Again, and to summarize, P was copied from O by Oliver Cowdery and two other scribes to prepare it for the typesetting process. Therefore, it’s only logical and reasonable that the dominant handwriting be his. Further, the portions of O that were destroyed were the first outside and last outside pages (water saturation works from the outside in on books – just like it does on a dry sponge) which included the page (or possibly pages) with the testimonies of the witnesses on it.

Therefore, it’s impossible to know for if the witnesses autographed their respective testimonies on O or not. Hard conclusions either way – no matter how dogmatically or emphatically stated – are nothing more than speculation.

Where Did This Weak Argument Come From?
This argument was practically non-existent until a photograph of the page from the P manuscript with the signatures in Oliver Cowdery’s handwriting was published as a part of the Joseph Smith Papers Project (see Exhibit A above). At that point some Mormon Critics who were unfamiliar with the history of the Book of Manuscripts drew wrong conclusions from the photograph based on the presumption that it was the only Book of Mormon manuscript ever created by Joseph Smith and his colleagues. They then went on to make uninformed, absolutist statements publicly which served only to spread ignorant inference as fact to a worldwide audience.

Further exacerbating the problem was Jeremy T. Runnells’ “Letter to a CES Director” in which he used the following as an argument against the Book of Mormon:

The closest thing we have in existence to an original document of the testimonies of the witnesses is a printer’s manuscript written by Oliver Cowdery. Every witness name on that document is not signed; they are written in Oliver’s own handwriting. Further, there is no testimony from any of the witnesses directly attesting to the direct wording and claims of the manuscript or statements in the Book of Mormon.[2]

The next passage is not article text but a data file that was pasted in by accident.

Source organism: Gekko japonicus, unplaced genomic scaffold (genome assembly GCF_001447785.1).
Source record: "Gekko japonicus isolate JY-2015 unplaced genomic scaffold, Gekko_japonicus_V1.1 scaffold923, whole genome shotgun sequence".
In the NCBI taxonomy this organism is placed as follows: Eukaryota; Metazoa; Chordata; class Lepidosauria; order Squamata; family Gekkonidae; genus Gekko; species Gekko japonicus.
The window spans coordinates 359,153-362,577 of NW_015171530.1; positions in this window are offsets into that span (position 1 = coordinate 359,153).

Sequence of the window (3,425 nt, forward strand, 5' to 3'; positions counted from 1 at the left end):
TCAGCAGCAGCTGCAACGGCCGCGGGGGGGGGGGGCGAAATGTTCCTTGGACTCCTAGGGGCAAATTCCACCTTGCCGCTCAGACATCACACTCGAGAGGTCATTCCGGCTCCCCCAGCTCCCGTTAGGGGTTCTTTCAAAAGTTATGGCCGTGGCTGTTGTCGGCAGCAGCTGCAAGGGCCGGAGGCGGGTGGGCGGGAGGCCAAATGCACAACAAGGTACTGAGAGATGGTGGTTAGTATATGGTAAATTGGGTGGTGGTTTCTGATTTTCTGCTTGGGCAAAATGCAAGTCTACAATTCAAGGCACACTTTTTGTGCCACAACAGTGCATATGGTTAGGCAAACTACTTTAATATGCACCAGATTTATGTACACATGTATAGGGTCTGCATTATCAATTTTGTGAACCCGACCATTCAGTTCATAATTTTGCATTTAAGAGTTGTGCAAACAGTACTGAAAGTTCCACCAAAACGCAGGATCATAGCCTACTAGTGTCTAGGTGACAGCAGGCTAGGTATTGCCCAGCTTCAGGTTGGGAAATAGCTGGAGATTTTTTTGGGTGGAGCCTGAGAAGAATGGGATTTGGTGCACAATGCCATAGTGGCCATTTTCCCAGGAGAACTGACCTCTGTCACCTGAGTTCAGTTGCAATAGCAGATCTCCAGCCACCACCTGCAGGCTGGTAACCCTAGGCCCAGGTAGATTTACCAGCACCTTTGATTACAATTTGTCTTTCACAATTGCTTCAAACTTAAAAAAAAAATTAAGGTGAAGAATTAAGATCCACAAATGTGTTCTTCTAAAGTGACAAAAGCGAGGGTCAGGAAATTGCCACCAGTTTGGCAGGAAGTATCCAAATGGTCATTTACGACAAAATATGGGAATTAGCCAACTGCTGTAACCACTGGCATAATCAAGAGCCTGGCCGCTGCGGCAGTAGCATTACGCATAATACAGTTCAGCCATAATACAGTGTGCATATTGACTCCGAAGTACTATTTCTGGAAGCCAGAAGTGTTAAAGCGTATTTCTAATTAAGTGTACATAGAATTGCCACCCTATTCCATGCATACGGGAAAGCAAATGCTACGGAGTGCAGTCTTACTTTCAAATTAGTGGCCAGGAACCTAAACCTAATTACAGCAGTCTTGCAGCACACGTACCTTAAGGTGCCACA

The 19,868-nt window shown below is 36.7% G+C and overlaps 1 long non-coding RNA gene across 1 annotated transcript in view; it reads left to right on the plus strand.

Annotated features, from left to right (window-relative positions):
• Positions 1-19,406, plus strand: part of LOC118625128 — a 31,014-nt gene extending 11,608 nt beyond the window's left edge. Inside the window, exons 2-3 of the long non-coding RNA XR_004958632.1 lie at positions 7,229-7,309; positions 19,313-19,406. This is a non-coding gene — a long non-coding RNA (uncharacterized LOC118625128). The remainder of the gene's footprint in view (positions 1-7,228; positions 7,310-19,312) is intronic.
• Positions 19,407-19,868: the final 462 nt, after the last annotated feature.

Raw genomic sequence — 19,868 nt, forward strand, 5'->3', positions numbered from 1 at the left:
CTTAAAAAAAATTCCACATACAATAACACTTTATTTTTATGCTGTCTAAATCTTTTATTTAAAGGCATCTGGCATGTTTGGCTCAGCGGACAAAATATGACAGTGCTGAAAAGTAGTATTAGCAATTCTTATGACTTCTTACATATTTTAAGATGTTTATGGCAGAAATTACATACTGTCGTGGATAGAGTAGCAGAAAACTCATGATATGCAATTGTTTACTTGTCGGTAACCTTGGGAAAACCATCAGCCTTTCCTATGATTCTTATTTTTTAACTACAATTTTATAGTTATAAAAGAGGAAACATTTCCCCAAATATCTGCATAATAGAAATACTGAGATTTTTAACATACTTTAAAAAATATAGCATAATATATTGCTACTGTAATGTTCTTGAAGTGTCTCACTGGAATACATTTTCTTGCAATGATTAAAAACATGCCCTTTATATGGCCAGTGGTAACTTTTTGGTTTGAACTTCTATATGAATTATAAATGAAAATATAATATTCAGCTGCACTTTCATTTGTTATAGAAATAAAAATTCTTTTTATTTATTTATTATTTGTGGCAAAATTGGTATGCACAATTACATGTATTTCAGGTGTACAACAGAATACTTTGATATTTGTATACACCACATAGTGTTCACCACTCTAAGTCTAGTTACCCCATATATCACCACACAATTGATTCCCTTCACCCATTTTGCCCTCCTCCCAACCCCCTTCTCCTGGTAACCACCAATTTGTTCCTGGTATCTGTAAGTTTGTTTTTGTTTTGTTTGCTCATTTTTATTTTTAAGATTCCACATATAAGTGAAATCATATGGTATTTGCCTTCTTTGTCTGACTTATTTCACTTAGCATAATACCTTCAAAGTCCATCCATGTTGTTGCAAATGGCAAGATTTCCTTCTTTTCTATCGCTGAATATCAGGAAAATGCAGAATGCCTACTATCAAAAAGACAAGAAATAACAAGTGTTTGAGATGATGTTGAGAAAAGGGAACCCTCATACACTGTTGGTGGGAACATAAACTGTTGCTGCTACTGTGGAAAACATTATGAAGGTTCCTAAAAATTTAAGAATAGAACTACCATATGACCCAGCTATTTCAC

MormonInfographics Book of Mormon Witnesses

Exhibit B: MormonInfographics meme with the questionable “Book of Mormon ‘Witnesses’ didn’t even sign their names” headline.

Mr. Runnells’ argument is, at it’s core and presented in it’s entirety, for the most part sound. But again, his point can easily be misunderstood by those who don’t have a full understanding of the manuscript history of the Book of Mormon thus leading to misstatement and wrong conclusions.

For example, after the “Letter to a CES Director” was published a graphic (see Exhibit B) appeared on the MormonInfographics website with the words, “Book of Mormon ‘Witnesses’ didn’t even sign their names” as the headline – that is, as if their missing signatures on the original testimonies were an established and verified fact rather than speculation based on the absence of evidence.

The MormonInfographics meme quickly went viral on social media further disseminating this weak argument.  Further, weakening the argument was the fact that Mr. Runnells overstated his case since Oliver Cowdery’s signature as a Book of Mormon witness on the page is legitimate. This oversight was later corrected in the revised 2014 edition of his “Letter to a CES Director”.[3]

And, as they say, the rest is history – this argument continues to be used by critics despite it’s fragility.

The Stronger Arguments:
When it comes to the Book of Mormon witnesses it often seems like there’s no end to strong, compelling, cogent, persuasive arguments against them and their testimonies to choose from. MormonThink has pages of them (click here) as does the aforementioned “Letter to a CES Director” (click here). And if that’s not enough the “Letter to a CES Director” companion piece “Debunking FAIR’s Debunking” (click here) has yet more.  That said, we offer a small sampling of those arguments for your consideration.

First Suggested Stronger Argument:
Use the fully formed and nuanced argument that Jeremy Runnells uses in “Letter to a CES Director” and “Debunking FAIR’s Debunking” in it’s entirety rather than anything short or cryptic: